Control of VEE Epizootic-Epidemic by Vaccine Developed at USAMRIID
ARMY MEDICAL RESEARCH INST OF INFECTIOUS DISEASES FORT DETRICK MD
Pagination or Media Count:
Venezuelan equine encephalomyelitis VEE is a zoonotic arbovirus disease affecting both Equidae and man. Infection in equine animals may be subclinical, but more often it assumes one of the following clinical forms a mild illness consisting primarily of anorexia, fever, and depression b severe illness characterized by anorexia, high fever, stupor, staggering, and blindness, followed by recovery with or without permanent sequellae or c fatal disease with a similar sequence of signs, but terminating in death. Overall mortality rate in equines probably exceeds 75 of those infected. In man, VEE commonly occurs as an influenza-like illness characterized by generalized muscular pains, severe frontal headache and high fever overt signs of encephalitis are rare, occurring primarily in children. Overall mortality in humans probably is no more than 1. As part of the effort to control these epidemics a live attenuated virus vaccine TC-83 developed at the U. S. Army Medical Research Institute of Infectious Diseases USAMRIID was administered to horses, burros, and mules. The TC-83 vaccine was originally developed for protection of laboratory personnel working in high-risk areas and subsequently has been administered to more than 6,000 human beings. During developmental studies, evidence suggested that the vaccine might be suitable for use in Equidae.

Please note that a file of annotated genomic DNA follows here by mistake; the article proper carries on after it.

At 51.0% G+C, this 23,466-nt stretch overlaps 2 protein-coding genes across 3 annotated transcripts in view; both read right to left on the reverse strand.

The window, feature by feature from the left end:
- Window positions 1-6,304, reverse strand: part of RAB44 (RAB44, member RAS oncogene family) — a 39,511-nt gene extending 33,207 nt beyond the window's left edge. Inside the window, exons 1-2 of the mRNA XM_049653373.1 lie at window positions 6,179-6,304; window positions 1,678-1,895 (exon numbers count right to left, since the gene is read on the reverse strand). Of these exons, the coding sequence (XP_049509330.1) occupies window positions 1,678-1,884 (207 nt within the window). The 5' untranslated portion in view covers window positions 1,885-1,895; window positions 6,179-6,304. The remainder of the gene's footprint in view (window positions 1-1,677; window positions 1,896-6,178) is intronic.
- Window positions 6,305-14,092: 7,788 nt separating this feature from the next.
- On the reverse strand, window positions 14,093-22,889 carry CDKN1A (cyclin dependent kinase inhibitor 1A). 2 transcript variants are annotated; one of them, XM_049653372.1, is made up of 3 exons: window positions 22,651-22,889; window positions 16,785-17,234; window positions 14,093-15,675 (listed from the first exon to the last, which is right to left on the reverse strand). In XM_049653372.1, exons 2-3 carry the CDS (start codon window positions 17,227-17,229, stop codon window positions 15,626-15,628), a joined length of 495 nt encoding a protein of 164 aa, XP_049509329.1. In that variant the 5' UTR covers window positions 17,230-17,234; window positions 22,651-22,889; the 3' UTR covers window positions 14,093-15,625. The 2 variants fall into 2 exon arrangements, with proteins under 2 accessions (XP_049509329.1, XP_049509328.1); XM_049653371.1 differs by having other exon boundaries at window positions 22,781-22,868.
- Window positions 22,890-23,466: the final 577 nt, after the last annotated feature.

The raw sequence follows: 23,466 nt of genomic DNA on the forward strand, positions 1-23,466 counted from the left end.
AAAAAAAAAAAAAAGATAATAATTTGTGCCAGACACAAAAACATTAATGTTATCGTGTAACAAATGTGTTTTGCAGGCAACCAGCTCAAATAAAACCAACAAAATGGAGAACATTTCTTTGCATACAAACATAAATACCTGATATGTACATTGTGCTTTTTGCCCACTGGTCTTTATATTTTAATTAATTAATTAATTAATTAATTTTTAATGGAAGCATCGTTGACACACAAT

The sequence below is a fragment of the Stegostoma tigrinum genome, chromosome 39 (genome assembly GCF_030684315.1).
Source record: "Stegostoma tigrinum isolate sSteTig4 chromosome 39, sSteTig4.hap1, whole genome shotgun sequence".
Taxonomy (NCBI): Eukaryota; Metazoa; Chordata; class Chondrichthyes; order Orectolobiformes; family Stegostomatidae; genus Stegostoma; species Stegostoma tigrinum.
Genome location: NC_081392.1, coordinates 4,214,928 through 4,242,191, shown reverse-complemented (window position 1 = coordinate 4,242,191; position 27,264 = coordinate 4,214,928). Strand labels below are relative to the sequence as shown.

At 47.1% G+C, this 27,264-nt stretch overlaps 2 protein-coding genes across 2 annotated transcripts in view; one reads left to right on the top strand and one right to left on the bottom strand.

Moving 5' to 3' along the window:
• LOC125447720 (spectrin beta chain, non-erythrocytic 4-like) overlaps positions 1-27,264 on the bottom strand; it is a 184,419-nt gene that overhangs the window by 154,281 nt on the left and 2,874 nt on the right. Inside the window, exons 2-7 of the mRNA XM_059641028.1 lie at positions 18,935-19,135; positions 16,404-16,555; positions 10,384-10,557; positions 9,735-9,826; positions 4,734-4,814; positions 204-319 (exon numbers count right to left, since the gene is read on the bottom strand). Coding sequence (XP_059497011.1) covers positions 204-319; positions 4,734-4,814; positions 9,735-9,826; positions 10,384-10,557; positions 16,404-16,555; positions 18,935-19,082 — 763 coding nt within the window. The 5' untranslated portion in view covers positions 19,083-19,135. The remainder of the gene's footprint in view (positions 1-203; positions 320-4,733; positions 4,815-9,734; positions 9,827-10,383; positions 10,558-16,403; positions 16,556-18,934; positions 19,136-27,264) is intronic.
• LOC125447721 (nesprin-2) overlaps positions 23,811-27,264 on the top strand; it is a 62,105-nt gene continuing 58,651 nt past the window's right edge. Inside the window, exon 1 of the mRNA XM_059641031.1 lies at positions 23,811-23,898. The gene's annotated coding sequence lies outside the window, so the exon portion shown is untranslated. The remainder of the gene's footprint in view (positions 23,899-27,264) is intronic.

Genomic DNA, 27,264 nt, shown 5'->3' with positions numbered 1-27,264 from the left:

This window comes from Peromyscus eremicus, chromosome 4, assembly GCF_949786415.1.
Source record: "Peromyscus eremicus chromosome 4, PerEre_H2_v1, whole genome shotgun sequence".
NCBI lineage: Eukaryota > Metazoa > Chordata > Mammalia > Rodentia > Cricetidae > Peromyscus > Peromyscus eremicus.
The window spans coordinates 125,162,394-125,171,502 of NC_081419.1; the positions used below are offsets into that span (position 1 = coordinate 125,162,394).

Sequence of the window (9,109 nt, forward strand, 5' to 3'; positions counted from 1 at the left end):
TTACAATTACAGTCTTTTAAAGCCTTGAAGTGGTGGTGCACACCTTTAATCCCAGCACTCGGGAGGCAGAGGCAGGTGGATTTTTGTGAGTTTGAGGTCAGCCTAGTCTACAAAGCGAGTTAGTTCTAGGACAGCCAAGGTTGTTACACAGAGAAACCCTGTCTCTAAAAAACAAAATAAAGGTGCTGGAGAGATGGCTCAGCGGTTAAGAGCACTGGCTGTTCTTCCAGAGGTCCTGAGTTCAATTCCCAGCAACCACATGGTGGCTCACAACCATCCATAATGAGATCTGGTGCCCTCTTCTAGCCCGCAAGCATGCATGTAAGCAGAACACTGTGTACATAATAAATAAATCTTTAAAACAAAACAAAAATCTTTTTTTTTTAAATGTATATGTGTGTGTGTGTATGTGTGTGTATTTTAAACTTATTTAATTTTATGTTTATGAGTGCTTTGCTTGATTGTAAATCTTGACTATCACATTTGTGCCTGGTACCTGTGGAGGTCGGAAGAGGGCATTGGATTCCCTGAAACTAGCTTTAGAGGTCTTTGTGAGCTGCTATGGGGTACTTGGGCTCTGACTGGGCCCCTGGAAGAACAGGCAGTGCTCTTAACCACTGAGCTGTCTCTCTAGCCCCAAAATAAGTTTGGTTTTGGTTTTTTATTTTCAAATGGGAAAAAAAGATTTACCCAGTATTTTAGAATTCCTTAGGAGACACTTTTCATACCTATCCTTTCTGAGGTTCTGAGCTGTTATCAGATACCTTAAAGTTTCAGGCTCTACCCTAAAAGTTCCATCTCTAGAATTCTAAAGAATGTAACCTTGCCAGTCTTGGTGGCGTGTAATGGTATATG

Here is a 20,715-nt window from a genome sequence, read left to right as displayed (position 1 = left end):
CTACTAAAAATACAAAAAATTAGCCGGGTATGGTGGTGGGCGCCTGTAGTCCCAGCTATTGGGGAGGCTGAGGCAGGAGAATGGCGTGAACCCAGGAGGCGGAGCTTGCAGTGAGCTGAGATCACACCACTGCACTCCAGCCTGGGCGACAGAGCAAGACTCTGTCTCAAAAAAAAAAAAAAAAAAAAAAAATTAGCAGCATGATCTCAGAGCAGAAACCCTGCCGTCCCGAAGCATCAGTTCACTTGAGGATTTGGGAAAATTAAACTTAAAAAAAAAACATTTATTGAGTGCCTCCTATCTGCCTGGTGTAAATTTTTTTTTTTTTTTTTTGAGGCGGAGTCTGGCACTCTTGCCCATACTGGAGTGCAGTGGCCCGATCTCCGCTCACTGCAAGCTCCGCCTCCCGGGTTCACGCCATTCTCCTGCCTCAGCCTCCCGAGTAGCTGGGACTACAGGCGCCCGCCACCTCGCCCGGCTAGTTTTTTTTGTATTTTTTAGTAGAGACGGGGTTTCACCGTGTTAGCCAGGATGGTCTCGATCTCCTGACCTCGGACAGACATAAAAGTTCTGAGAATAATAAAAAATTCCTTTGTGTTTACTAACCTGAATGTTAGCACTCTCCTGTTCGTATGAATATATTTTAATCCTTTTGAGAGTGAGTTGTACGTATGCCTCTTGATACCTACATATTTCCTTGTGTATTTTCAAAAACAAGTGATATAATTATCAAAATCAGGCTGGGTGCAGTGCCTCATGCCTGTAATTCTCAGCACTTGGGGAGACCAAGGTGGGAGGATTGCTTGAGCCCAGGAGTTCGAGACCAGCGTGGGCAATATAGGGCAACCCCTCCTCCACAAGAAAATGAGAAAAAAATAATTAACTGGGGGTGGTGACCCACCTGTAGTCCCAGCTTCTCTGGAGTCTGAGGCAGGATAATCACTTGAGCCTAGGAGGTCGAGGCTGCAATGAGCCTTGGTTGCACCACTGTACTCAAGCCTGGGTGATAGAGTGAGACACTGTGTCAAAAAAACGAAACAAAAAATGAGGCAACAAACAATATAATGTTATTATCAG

- Animal Husbandry and Veterinary Medicine
- Medicine and Medical Research